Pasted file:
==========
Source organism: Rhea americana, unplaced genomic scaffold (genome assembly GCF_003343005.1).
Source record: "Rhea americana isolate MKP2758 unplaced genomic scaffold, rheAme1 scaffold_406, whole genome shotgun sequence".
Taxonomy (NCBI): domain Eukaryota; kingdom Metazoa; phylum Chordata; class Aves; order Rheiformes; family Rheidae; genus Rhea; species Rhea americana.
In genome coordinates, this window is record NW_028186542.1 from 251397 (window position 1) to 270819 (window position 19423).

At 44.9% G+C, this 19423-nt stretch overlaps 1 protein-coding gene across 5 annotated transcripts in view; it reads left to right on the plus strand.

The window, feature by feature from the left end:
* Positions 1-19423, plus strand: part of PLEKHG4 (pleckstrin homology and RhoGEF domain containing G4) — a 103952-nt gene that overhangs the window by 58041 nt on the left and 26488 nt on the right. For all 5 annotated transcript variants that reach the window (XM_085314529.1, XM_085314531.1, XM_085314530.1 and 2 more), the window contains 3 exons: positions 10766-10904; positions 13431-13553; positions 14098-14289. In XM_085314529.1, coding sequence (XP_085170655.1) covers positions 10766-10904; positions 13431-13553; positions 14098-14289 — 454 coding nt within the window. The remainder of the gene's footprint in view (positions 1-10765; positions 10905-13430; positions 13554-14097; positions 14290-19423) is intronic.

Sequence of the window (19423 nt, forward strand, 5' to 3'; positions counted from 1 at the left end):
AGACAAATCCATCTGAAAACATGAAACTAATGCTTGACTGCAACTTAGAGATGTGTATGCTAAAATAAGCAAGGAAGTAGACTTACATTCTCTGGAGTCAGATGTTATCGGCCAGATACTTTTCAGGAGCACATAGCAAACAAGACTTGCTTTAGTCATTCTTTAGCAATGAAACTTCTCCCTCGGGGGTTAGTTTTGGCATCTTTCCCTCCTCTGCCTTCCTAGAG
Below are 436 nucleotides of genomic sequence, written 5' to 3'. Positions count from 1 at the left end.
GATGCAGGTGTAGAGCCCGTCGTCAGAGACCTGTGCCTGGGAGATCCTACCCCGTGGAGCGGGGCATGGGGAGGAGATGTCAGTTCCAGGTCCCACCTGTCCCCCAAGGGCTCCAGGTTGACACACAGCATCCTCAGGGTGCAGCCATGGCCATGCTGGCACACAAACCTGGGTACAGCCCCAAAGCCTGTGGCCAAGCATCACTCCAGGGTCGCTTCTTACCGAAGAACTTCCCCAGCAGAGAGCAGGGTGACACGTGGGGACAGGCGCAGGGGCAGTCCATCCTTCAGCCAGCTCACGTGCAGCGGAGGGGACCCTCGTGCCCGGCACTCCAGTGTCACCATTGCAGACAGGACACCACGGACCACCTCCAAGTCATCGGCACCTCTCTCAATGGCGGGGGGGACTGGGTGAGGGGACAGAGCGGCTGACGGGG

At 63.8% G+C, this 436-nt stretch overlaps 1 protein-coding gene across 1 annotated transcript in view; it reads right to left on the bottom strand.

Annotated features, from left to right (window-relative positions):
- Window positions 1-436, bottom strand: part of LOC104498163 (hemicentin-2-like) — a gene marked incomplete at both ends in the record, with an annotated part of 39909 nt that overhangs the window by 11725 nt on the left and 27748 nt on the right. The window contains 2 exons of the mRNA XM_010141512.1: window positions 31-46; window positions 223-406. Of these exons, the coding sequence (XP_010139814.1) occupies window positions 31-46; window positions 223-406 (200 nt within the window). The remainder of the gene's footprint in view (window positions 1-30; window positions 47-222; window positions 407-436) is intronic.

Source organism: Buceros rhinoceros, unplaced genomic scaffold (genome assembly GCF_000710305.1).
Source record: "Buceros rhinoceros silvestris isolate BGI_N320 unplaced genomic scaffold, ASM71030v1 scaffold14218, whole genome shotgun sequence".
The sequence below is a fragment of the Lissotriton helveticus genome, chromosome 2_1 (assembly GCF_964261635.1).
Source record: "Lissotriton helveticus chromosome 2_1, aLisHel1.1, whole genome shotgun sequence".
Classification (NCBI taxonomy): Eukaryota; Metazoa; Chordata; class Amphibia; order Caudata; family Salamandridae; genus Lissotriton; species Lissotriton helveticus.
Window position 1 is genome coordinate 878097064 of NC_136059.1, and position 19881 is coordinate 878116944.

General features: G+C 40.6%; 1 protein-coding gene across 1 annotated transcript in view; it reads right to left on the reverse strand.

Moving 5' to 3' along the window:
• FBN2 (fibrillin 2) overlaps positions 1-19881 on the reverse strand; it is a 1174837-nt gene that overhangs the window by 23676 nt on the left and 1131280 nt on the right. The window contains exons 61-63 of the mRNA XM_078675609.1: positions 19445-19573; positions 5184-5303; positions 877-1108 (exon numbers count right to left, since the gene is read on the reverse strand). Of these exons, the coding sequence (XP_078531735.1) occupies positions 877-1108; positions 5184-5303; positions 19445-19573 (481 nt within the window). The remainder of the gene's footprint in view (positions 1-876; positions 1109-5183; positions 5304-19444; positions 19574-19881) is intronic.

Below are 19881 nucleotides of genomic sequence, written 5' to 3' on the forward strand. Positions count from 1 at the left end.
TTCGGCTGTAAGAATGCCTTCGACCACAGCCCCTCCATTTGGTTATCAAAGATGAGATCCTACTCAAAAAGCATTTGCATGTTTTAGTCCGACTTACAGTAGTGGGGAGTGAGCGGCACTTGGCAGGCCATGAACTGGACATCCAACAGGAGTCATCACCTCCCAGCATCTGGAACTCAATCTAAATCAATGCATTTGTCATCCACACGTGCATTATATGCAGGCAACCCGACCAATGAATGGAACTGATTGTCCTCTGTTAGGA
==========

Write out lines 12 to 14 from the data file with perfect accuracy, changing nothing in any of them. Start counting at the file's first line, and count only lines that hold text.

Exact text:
At 63.8% G+C, this 436-nt stretch overlaps 1 protein-coding gene across 1 annotated transcript in view; it reads right to left on the bottom strand.

Annotated features, from left to right (window-relative positions):
- Window positions 1-436, bottom strand: part of LOC104498163 (hemicentin-2-like) — a gene marked incomplete at both ends in the record, with an annotated part of 39909 nt that overhangs the window by 11725 nt on the left and 27748 nt on the right. The window contains 2 exons of the mRNA XM_010141512.1: window positions 31-46; window positions 223-406. Of these exons, the coding sequence (XP_010139814.1) occupies window positions 31-46; window positions 223-406 (200 nt within the window). The remainder of the gene's footprint in view (window positions 1-30; window positions 47-222; window positions 407-436) is intronic.